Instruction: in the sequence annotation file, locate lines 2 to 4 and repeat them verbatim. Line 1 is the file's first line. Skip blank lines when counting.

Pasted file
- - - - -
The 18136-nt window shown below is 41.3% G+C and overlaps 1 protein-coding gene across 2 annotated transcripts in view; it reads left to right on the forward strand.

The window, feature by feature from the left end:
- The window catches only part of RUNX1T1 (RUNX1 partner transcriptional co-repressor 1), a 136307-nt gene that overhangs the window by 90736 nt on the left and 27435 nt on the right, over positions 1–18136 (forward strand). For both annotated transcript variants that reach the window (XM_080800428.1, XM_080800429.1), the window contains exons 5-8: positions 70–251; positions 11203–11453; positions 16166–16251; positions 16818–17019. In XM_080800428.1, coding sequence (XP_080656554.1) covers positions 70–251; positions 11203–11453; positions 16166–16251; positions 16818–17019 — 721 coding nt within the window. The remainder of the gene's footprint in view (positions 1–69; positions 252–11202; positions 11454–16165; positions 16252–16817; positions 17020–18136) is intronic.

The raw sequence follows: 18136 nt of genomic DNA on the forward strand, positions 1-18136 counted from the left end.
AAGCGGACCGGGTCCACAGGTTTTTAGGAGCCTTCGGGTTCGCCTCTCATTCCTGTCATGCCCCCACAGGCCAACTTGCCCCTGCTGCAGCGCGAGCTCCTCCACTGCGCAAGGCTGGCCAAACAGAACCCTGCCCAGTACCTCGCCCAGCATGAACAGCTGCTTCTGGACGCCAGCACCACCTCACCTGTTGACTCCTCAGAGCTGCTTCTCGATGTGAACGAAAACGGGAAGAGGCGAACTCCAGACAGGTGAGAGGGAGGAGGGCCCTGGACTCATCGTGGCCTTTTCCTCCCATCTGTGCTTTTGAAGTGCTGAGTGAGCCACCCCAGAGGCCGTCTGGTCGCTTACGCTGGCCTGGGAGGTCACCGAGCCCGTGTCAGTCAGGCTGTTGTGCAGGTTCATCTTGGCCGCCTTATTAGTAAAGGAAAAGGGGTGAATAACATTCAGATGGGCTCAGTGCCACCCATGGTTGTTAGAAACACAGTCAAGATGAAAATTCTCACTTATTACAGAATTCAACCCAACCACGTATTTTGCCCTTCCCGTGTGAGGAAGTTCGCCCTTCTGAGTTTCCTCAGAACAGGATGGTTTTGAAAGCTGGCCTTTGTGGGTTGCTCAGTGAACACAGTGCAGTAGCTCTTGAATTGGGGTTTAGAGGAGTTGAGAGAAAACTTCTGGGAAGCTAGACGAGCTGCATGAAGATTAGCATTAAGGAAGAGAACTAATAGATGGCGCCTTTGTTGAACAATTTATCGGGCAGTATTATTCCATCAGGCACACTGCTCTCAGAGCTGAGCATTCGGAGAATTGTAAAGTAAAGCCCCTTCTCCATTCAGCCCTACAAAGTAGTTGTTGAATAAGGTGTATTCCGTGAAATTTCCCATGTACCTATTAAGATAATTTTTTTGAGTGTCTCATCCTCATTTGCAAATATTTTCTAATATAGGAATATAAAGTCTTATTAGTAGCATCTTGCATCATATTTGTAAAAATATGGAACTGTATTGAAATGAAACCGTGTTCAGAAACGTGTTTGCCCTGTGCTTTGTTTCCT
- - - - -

The window, feature by feature from the left end:
- The window catches only part of RUNX1T1 (RUNX1 partner transcriptional co-repressor 1), a 136307-nt gene that overhangs the window by 90736 nt on the left and 27435 nt on the right, over positions 1–18136 (forward strand). For both annotated transcript variants that reach the window (XM_080800428.1, XM_080800429.1), the window contains exons 5-8: positions 70–251; positions 11203–11453; positions 16166–16251; positions 16818–17019. In XM_080800428.1, coding sequence (XP_080656554.1) covers positions 70–251; positions 11203–11453; positions 16166–16251; positions 16818–17019 — 721 coding nt within the window. The remainder of the gene's footprint in view (positions 1–69; positions 252–11202; positions 11454–16165; positions 16252–16817; positions 17020–18136) is intronic.

The raw sequence follows: 18136 nt of genomic DNA on the forward strand, positions 1-18136 counted from the left end.